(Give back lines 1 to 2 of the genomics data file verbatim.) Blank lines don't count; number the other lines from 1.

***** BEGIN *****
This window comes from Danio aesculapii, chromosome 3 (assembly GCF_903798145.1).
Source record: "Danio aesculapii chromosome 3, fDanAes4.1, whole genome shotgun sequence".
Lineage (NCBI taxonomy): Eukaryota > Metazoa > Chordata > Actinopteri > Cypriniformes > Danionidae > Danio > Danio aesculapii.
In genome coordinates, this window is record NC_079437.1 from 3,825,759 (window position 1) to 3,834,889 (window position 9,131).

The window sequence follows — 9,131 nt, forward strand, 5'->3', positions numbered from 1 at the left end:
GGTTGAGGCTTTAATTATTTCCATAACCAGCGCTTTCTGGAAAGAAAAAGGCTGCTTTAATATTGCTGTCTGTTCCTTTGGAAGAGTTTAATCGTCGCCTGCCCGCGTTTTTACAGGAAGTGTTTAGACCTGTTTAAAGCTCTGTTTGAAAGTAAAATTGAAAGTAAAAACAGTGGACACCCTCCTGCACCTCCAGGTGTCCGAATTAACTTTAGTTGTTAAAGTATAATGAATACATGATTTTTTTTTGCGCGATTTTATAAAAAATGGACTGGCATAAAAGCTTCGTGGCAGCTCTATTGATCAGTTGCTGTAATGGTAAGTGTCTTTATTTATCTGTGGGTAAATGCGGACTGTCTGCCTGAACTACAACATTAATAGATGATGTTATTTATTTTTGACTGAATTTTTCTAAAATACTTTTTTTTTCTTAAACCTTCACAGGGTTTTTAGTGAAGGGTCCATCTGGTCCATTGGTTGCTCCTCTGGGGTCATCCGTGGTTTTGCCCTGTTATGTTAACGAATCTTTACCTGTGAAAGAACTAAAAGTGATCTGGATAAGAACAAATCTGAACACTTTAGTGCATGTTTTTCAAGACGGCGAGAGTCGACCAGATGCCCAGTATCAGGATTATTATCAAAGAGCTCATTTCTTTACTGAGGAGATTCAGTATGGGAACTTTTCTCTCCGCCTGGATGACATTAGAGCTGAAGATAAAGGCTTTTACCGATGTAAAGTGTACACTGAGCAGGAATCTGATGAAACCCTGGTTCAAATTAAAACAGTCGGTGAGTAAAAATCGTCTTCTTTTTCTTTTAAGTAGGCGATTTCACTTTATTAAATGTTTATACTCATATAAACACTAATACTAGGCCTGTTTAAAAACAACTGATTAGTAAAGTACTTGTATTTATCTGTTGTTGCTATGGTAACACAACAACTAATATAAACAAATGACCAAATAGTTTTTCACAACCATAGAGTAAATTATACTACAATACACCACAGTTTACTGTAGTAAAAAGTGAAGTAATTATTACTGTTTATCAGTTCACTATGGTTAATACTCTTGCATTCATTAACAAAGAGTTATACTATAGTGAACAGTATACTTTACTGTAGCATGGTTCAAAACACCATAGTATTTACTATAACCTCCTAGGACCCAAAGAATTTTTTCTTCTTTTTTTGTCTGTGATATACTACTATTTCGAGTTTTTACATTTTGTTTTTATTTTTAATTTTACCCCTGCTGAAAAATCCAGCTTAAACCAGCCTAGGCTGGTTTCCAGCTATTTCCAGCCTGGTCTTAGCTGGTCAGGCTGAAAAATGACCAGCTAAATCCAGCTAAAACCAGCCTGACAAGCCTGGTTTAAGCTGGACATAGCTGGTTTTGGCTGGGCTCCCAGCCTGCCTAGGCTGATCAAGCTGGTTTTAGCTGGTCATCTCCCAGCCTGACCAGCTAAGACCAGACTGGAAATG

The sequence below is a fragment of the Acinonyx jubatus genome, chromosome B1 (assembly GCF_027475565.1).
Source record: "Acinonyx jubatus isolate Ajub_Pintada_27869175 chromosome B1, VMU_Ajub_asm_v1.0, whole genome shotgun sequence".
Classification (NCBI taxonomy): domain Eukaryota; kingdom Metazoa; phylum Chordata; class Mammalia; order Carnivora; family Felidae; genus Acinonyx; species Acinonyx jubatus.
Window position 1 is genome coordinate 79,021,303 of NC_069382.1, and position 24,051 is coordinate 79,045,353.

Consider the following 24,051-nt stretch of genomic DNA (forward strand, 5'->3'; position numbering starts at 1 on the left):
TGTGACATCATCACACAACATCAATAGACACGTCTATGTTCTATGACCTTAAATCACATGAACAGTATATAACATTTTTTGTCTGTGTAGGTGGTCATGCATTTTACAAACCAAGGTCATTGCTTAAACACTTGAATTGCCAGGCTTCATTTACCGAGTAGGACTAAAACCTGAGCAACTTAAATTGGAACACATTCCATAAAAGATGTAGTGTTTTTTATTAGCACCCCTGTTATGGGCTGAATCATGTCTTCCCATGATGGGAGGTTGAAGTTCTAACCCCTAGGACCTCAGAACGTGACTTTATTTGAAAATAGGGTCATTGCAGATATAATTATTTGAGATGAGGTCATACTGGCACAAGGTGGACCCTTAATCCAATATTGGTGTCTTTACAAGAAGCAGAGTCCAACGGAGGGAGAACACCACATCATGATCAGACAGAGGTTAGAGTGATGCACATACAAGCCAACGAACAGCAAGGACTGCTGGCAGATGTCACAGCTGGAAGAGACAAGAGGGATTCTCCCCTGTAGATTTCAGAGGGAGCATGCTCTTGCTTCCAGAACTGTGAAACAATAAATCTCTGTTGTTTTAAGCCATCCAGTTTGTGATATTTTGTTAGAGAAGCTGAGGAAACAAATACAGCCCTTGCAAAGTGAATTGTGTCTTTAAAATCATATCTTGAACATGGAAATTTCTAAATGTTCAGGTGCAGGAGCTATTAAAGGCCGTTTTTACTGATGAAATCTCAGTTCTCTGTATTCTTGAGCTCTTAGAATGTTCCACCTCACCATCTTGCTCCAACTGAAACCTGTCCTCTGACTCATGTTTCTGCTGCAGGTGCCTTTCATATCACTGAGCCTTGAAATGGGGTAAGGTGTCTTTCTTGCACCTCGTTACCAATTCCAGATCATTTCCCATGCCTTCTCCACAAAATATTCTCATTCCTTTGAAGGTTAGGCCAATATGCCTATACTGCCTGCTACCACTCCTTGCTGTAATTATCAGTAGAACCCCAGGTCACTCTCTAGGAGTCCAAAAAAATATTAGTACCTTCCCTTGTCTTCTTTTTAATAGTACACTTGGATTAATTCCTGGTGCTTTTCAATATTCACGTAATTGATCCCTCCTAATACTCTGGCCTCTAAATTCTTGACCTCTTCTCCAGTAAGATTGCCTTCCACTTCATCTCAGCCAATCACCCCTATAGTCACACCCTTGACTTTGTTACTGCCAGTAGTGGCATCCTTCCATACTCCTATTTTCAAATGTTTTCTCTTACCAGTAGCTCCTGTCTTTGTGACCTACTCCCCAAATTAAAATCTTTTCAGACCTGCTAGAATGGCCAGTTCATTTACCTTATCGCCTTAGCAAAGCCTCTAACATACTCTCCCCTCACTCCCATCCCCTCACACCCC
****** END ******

This window comes from Danio aesculapii, chromosome 3 (assembly GCF_903798145.1).
Source record: "Danio aesculapii chromosome 3, fDanAes4.1, whole genome shotgun sequence".